June 16, 2024

French experts call for reforms as productivity drops - EURACTIV.com

French experts call for reforms as productivity drops – EURACTIV.com

The productivity of the French economy has fallen dramatically over the past 20 years, due to drastically low levels of education and a misleading tax incentive system, according to a group of experts who advised the prime minister.

in a new one Reportpublished on Thursday (September 29), the Council for Economic Analysis (CAE) examined how low productivity in France has affected the economy over time.

From 2004 to 2019, a decline in sector-wide productivity in France resulted in a loss of €140 billion in GDP.

Between 2006 and 2019, France lost 5.8 percentage points in per capita GDP compared to Germany, or about €65 billion in tax revenue.

To solve the problem, the report’s authors called for fixes.

In addition to better teaching mathematics and social skills in schools, they also propose reforming France’s pioneering research tax credit programme.

“The decline in productivity is a major issue of French economic policy that needs to be addressed,” said one of the report’s authors, Xavier Jaravel, a professor at the London School of Economics.

National debt is a nuisance to France

With the European Central Bank (ECB) signaling that raising interest rates is no longer a taboo, the issue of reducing public debt is back on the French political agenda. EURACTIV France reports.

French students do worse

French students do not do well in mathematics. According to Program for International Student Assessment (PISA) figures France is twenty From 38 countries in the Organization for Economic Co-operation and Development.

Even in primary and secondary education, France is ranked seventh to seventeenth in the world TIMSS rating from 21 countries.

See also  Netflix glitch - The streaming service apologizes

France also does not do particularly well among the top performers. In 2019, French children aged 13-14 who did best in mathematics ranked only 29th, compared to children who did equally well in 38 other OECD countries.

When it comes to learning about social behaviour, France does particularly poorly compared to other OECD countries, with only Germany and Japan lagging behind. The United States, the United Kingdom and Denmark are in the lead.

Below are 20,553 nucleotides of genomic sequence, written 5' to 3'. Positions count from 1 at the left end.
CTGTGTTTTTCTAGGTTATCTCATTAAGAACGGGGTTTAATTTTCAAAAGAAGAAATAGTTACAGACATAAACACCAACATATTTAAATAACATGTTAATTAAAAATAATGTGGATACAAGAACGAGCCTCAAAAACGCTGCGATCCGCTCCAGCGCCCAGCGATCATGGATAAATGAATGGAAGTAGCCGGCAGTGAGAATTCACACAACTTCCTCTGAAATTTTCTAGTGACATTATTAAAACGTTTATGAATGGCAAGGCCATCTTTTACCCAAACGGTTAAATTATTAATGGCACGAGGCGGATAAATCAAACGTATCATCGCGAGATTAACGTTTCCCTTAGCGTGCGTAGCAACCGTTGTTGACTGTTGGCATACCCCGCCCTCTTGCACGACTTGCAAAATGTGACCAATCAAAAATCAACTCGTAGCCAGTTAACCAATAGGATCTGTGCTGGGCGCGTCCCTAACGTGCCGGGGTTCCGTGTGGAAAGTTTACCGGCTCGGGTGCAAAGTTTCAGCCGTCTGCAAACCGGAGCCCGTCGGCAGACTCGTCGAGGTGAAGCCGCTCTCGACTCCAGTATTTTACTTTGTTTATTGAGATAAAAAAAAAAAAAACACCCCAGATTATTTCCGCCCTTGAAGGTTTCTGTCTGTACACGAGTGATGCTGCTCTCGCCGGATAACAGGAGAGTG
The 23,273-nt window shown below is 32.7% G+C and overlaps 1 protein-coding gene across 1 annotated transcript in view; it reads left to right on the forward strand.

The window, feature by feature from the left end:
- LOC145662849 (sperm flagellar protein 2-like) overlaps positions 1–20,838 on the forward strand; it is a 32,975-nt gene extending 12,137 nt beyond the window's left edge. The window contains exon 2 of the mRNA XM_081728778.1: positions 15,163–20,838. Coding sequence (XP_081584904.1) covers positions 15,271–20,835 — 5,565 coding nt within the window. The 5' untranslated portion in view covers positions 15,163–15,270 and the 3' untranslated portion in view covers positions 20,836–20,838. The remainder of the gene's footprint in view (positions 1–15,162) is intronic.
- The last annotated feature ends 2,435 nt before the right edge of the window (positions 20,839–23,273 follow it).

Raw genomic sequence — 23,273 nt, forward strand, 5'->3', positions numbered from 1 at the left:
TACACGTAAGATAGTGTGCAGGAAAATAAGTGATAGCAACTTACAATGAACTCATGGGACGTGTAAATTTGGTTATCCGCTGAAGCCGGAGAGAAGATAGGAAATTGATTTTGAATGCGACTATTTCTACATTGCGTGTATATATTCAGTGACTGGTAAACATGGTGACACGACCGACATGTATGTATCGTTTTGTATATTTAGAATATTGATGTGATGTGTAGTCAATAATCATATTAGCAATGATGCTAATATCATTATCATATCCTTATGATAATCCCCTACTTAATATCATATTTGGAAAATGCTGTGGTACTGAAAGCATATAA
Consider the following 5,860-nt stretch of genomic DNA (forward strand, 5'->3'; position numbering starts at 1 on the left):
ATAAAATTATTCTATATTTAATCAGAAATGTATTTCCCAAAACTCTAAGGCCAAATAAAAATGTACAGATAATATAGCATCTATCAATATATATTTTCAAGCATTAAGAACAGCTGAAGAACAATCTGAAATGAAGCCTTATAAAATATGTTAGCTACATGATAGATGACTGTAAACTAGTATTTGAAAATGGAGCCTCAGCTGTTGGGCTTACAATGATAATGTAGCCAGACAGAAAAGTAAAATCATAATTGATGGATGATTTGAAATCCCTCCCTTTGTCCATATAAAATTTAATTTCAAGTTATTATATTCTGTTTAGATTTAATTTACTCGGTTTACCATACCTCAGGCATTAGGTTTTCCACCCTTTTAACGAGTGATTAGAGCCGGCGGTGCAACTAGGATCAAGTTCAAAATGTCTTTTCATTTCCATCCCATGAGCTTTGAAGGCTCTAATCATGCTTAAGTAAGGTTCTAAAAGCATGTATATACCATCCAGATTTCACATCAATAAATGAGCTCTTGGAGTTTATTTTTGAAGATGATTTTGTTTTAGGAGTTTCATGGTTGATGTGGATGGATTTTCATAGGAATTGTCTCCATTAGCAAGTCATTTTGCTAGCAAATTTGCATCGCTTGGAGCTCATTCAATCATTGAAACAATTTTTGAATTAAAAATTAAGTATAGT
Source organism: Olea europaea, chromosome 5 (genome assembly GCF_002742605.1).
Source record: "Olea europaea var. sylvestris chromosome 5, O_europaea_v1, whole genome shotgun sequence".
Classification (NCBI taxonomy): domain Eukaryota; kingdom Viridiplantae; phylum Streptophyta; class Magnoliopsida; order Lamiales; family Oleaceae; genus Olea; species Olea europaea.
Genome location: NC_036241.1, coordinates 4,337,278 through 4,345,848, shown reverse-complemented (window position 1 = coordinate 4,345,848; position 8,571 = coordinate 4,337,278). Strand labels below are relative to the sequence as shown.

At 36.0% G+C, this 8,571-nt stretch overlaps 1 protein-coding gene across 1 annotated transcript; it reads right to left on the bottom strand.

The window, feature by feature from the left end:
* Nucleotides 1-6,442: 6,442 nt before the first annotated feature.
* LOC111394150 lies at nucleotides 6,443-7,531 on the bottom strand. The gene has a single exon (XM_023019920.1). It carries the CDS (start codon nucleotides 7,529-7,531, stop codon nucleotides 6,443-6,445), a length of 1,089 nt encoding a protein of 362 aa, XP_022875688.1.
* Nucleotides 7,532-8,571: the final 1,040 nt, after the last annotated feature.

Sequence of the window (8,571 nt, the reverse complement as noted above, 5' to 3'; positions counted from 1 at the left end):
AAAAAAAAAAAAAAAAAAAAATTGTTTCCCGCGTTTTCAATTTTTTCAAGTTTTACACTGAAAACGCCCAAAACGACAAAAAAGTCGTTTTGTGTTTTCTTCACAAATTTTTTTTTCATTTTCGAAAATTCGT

The reason for this is, at least in part, the particularly rigorous teaching style, which is mostly presented in the form of lectures, explains Maria Guadalupe, one of the co-authors.

Guadalupe said she would like to develop “teaching practices that focus more on teamwork and personalize the communication of knowledge.”

Experts advising the prime minister are therefore calling for a “national strategy for innovation for all”, the goal of which is to “increase interest in scientific and innovative professions”, where geographical, social and gender disparities are still very large.

According to experts, “Mathematics knowledge increased by 10 [Prozent-]It indicates an increase in annual per capita growth of about 0.2 points of GDP.”

After Germany faced its own PISA problems in the mid-2000s, it was able to improve the country’s math skills by 10%.

Better distribution of research funds

In their report, the researchers also found that financial mechanisms to support private research, while necessary, are not well distributed.

They focused on France’s main innovation tax credit (CIR) – a tax mechanism that all companies can take advantage of when investing in research and development, regardless of company size and sector. By their calculations, the system “disproportionately benefits large companies,” particularly in terms of the total number of patents pending.

See also  Berlin live on ZDF for the first time with presenter Diana Zimmermann

For the same amount of tax breaks, small and medium enterprises (SMEs) file 2.6 times more patents than large companies.

The ratio is even worse for so-called “triple” patents, which protect innovations in Europe, the United States and Japan: SMEs file four times more patents than their larger competitors.

These findings were also confirmed in a 2021 study by France Stratégie, another research body that reports to the prime minister, which highlighted that tax write-offs favor small businesses more than others.

“The tax spending on the CIR is consistent with the total budgets of the CNRS, INSERM and CNES,” explained Nicolas Chanute, one of the report’s authors, referring to national research institutes and groups.

“Special research is needed, but refocusing spending on smaller companies seems unwarranted,” he added.

By comparison, other European countries do not seem to have such problems.

In the UK, for example, companies can benefit from a “variable subsidy based on company size”, at a higher rate for SMEs.

On the German side, the private research loan benefits small businesses as it offers a 25 percent discount with a €4 million cap.

In accordance with the practices of other countries, Chanute suggests that France reduce the ceiling from 100 to 20 million euros and increase the subsidy rates from 30 to 42 percent.

“The biggest losers are going to be the biggest losers, but these are the same ones that have benefited from corporate tax cuts or excise tax cuts in recent years,” he added.

Thanks to this reform, small and medium businesses could be among the big winners.

See also  Communication from the Ministry of Foreign Affairs and European Affairs regarding temporary restrictions on immigration

This article originally appeared EURACTIV.fr.

[Bearbeitet von Zoran Radosavljevic und Nathalie Weatherald]